Now that I’ve gone through the capstone process, I wonder if its worth going on with it. That is, the installation itself is working fine (although there are some updates I need to do) but the way I see it being used it might as well be a stack of paper on a desk most of the time. Teachers are using it but in most cases it seems that it is doing the same old thing with a different tool. Students are given prompts and they post to the teacher’s blog. There is no engagement with people outside the class at all, let alone people of other cultures – something blogs are so suited to. The students might as well write it out longhand on a piece of paper and hand it in for their marks.
Students have no interest in using it all outside of what they are required to do by a class. I read innumerable posts by teachers all over the globe who are having their students create and keep their own blogs, collaborating with people around the world and having wild success. They talk about how much their students enjoy getting comments from other bloggers, conversing, creating…
I just don’t have the energy these days. Perhaps it’s just that it’s been a longer winter than usual.
The slowdown in the dashboard appeared to be from the Whipple Hill plugin. The install is functioning as it should now and I just updated the server OS without any issues (although I did make a clone of the server beforehand, just in case. I’ve had some bad experiences with updates in the past and I’m purty careful these days.
Progress on getting students to use it other than posting on a teacher’s blog for class – not so much.
The technical piece takes so much time that I wonder sometimes if I will ever make any progress with marketing blogging to students.
We have been having horrible slow-downs in the dashboard of some blogs and I am not sure why. We were getting server errors having to do with DNS (we thought) and it seems to be true that there is an old DNS entry hanging around somewhere. an nslookup will sometimes come up with the old IP of the site, before we switched from Paetec to Comcast.
Yet the error does not seem to be consistent.
Then, my supervisor, Jason Bourne, thought he saw slowdowns in the dashboards of all blogs created before January 12th but not before and I did see this myself so I spent a good deal of yesterday exporting the posts of several of the active English blogs, creating new sites just like the old, adding Authors to them and then importing. That seems to have woked. But this morning I posted on my own blog there and had no trouble, yet mine was created a long time ago.
I am beginning to wonder if it doesn’t have to do with the interface with Whipple Hill. When I log in to the school website it can often take simply ages and now the login is going through the Podium system before one can get to a dashboard.
In order to install the Whipple Hill Podium plugin, we had to recompile PHP with mcrypt. I hired this out through vWorker. However, Medic, my favorite programmer from Beklgrade couldn’t do anything without having the server OS upgraded so I did that, making an image of the server at each step as it was right before the holiday. I didn’t fancy having a non-op server right before I left for Christmas with my mother so I imaged one of the spare Mac minis we had so that I could just plop it in. Server upgrade seemed to go fine, ditto the WordPress upgrade to 3.0.3.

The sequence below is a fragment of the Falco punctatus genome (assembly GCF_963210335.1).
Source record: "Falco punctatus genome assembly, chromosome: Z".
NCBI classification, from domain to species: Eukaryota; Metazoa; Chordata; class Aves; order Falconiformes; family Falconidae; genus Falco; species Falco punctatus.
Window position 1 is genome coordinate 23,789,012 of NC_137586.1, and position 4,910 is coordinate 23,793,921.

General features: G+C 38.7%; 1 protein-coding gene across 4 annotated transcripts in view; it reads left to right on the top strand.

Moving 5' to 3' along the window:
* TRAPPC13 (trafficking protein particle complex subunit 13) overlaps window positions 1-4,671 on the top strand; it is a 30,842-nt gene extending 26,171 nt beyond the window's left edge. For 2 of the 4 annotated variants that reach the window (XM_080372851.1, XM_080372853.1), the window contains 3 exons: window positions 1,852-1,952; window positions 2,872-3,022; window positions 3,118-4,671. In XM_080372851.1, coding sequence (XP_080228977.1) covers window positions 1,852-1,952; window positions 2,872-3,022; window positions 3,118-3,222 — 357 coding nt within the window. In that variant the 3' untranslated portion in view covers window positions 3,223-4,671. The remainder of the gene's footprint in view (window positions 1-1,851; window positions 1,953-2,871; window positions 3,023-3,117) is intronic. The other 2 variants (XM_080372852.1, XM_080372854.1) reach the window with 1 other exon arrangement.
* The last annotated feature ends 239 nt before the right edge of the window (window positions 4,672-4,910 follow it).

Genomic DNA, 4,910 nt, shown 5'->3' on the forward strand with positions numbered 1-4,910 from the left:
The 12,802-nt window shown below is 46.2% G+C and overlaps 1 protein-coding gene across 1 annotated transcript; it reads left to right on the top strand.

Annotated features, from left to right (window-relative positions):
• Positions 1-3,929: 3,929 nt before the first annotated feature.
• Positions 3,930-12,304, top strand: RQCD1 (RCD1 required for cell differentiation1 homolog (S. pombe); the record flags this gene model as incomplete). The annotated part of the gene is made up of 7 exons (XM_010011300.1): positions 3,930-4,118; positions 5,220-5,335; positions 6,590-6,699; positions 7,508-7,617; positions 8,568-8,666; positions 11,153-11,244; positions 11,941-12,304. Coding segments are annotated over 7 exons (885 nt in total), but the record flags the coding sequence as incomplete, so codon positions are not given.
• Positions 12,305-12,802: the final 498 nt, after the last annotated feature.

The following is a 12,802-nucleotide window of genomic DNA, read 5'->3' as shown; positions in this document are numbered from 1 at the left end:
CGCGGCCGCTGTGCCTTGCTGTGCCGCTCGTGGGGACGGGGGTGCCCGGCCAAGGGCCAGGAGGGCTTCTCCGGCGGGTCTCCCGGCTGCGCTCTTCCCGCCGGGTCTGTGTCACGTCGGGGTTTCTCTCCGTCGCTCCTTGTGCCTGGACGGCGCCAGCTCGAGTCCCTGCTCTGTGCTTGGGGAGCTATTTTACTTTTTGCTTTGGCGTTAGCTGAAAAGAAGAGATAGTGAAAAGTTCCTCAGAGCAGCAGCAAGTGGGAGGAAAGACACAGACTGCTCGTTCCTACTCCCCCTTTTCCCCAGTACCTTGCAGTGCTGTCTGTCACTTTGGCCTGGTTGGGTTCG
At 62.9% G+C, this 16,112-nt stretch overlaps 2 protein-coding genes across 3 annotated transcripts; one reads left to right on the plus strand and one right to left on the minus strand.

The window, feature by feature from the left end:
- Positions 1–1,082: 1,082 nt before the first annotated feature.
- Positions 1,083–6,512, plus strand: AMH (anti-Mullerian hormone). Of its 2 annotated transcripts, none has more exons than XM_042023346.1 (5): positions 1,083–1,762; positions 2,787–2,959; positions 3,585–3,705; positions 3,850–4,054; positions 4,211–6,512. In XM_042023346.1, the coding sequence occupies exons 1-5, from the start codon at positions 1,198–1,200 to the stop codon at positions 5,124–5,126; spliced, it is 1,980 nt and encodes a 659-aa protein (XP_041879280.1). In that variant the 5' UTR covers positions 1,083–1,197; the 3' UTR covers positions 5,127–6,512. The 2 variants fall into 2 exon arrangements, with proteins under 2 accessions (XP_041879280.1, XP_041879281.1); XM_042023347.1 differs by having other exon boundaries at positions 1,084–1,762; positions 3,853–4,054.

Medic recompiled PHP and everything was jake yes? No.
A severe, severe, slowdown in the Dashboard. Took me two days of forums and putting in new .htaccess files.. Server error logs showed difficulty resolving the server name so I put the IP in the hosts file and it appears to have been cured.
The Podium plugin was installed and now there is SSO (single-sign on) for all KUA users with a Whipple Hill account. Which is everybody.
It adds some refinements to site visiblility and faculty can add a WordPress channel to their class portal.
I had a conversation with the photography student this afternoon and she’s not very enthusiastic about an online portfolio. So it goes. I have another candidate in mind, at least he’s very good and has done some fabulous work.
The squib in the Daily Bulletin about the Digital Photography site drew a lot of interest from parents and they were stakeholders that I had completely forgotten would be reading the Daily Bulletin. Kathleen gave me a very good precís of who exactly I was reaching and what they needed when we sat down and got the link thing straightened out.
They probably read it more than the students who tend to check what’s for lunch and ignore the rest.
I had been waiting for the students to get back from Thanksgiving in order to begin steering them to KUAPress and the Digital Photography site so this morning I went down to see the woman responsible for sending out the Daily Bulletin push page.
“Kathleen” I said, would you put this in the Daily Bulletin for me?” and I wrote out what I wanted:
Check out the self-portraits in Digital Photography
One of the problems I had with the digital photography site, aside from the fact that it is hard to get any photos out of the class, has been what might seem like a minor detail – how to attribute the photos. Continue reading
I wrote earlier in Case Three about the blog set up by Ms. Gray to try to spark discussion on why authors write. She asked me to come down and chat with her about it so I stopped into her office last week. Continue reading